Another day, another “opportunity” we have to defend our right to flourish as black women (insert heavy deep sigh here).  I woke up to a text from my beloved bestie inquiring about my thoughts on an Elle article about Black Girl Magic.  I had her send me the link on the way to the train so I could read what I knew would be yet another white woman asking why black women feel they’re so special (we are by the way).  Imagine my surprise and utter disappointment to discover that it was a black woman who penned the article titled: Here’s My Problem With Black Girl Magic.  Let me first say that all black women don’t have to have the same beliefs about everything, because we are not a monolith, but my goodness honey how do you find fault in this movement?  Do you understand the metaphor behind Black Girl Magic?  It means that we endure prejudice and racism, while simultaneously having to overcome the obstacles of misogyny, yet we still slay.  The magic you so coarsely disagree with is our ability to flourish in the face of adversity, the levels of which very few people in this country can understand, or even handle.  It takes a superhuman amount of grace, fidelity, confidence, intelligence, and willpower to thrive and exceed expectations in this world.  So yes, we are magical.

There are so many flaws in the logic of this viewpoint that I don’t know where to begin.  Firstly, I need you to understand that it is neither our strength nor our flaws that are the cause for the list of attacks you listed.  Look at Black Girl Magic written out.  Sweet girl you lost them at Black.  They don’t give a shit about you being a girl or your glow up capabilities.  Those who stand to oppress or harm us don’t care how smart, beautiful, tenacious, weak, strong, meek, or bold we are.  It is simply that we are black.  That is enough for them to feel justified in their stance.  It is our mere existence that stands to threaten their privilege, and they feel entitled to try to tear that down.  Your piece is truly the embodiment of the quote, “our deepest fear is not that we are inadequate. Our deepest fear is that we are powerful beyond measure.”  You seem to be afraid of the power you are unaware that you possess. Would you rather that we cower in fear and play the victim so as to appear more deserving of basic human rights?  It wouldn’t work. Our presence, because of the way we came to this country compared to where we are now, is the threat to their status quo.  That is to be celebrated.

Secondly, being magical (fictionally of course because we don’t know that magic exists which is why this is a very bizarre thing to even discuss) doesn’t make you subhuman, it makes you superhuman.  With that being said I would like for you to think about the superhero archetypes we have seen since we were children.  Everyone who possesses superpowers or has some super natural gift was flawed…horribly.  That’s the point of the cartoon, comic strip, movie, etc. To show that these people are still people, they just have a little something extra that makes them have to work a little bit harder to be accepted.  Sound familiar?  If they weren’t flawed, there would be no story.  So to say that we are flesh and bone and not sub human kind of doesn’t need to be said.  They know that, they just don’t care.  And that’s what should really scare the shit out of you.  Their inability to see us as human is a problem with them, not us.   Maybe it makes you feel safe to find fault in our actions so as to humanize the oppressors, because it is unfathomable that human beings can be so cruel towards other human beings, but that is the very harsh reality we live in.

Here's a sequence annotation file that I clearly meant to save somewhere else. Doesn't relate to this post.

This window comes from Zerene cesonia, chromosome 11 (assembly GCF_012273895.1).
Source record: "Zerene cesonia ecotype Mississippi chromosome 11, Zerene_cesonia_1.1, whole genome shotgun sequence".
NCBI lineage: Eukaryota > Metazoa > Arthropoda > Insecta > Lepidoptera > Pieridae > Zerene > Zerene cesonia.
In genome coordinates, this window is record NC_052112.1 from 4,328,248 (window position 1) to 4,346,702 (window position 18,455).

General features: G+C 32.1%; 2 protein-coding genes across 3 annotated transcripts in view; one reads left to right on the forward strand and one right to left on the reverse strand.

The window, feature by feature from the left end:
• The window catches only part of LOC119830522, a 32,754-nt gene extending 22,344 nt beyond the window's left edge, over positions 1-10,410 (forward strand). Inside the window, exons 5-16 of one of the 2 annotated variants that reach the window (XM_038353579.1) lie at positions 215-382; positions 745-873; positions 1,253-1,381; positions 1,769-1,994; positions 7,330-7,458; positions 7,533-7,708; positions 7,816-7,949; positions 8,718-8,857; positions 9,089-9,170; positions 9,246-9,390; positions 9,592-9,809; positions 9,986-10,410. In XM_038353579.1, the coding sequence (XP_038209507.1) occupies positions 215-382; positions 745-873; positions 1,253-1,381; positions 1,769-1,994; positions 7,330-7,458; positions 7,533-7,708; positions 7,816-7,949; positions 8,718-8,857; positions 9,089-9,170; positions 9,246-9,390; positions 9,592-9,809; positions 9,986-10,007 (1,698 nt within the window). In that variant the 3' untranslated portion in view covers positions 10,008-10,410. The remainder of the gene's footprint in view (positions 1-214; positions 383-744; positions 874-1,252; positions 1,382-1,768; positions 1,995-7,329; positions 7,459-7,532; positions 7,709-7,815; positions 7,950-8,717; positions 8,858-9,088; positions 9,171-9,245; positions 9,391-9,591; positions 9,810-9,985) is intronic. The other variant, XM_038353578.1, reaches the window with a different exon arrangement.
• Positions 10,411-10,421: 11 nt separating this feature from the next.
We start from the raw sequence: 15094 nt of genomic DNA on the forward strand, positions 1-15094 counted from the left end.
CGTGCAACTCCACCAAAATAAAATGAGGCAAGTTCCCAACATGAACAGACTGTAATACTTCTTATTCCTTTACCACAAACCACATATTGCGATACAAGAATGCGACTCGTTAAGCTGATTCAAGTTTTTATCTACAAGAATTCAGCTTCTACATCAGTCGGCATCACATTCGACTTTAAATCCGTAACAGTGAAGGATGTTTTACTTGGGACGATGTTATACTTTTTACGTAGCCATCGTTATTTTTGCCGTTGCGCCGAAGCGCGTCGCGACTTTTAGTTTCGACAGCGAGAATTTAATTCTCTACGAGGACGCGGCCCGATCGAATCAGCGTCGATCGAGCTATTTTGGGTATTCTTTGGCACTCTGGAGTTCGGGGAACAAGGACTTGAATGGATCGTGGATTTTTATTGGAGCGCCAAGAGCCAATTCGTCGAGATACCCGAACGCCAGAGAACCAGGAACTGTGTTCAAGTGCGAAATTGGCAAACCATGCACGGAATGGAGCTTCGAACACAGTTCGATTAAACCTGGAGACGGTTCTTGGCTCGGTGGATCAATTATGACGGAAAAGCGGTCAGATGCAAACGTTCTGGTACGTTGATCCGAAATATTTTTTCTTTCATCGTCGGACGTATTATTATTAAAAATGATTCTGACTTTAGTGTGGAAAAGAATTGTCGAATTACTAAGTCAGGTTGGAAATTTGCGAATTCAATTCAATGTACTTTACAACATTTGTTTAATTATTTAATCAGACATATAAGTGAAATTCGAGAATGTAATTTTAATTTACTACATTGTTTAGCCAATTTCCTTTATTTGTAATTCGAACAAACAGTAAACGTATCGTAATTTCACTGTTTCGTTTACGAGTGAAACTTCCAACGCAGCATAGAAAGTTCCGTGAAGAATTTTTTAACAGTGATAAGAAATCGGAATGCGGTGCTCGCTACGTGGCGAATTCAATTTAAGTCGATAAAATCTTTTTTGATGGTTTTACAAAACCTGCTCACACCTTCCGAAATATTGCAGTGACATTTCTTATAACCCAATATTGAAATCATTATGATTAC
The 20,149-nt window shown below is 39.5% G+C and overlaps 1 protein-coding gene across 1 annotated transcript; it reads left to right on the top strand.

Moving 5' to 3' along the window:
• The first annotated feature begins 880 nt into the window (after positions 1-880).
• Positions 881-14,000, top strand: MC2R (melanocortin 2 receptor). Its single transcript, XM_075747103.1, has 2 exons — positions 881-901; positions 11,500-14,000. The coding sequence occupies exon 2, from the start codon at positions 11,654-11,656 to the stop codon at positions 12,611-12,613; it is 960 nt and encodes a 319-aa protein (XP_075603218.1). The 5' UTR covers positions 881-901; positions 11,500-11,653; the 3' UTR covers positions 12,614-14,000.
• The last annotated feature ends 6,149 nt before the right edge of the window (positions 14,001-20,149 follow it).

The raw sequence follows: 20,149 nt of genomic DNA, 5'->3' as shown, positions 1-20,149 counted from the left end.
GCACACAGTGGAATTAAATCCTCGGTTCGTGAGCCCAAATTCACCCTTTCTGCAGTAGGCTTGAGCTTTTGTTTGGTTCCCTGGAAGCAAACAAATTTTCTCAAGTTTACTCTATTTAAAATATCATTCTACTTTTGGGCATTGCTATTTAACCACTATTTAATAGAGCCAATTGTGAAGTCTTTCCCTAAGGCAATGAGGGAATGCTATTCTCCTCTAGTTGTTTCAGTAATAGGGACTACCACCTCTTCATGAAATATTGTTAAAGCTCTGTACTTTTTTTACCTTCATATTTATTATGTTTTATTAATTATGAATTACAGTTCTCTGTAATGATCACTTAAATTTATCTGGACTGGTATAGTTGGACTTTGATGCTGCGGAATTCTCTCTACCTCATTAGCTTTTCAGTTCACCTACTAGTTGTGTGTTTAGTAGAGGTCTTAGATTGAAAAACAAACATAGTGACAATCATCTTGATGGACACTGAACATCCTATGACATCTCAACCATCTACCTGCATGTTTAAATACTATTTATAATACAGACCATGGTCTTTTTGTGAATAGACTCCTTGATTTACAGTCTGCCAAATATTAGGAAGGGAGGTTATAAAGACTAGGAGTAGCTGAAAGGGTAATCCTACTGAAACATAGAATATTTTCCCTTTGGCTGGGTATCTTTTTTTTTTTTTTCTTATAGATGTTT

Lastly, the strong  black woman is not just an ideal or a part of the character development in a Shonda Rhimes show.  That is real life.  That is watching your mother work 16 hour days to give you the same things she had growing up with both of her parents.  That is listening to your grandmother talk about how she cleaned houses and office buildings but always wearing proper hosiery and never unkempt, because you should take pride in your appearance.  Being a strong black woman is being pushed off of a train in the subway and having no one stand up for you so you stand up for yourself.  Or it’s having a very similar man verbally attack you and try to physically assault you and call you an animal while once again no one comes to save you so you save your damn self.  Our strength and independence came out of a need to survive,  and I will not have you or anyone else tell me that, that “archetype” is why white men feel they can tear us down.  Our resilience is our magic.  Own it.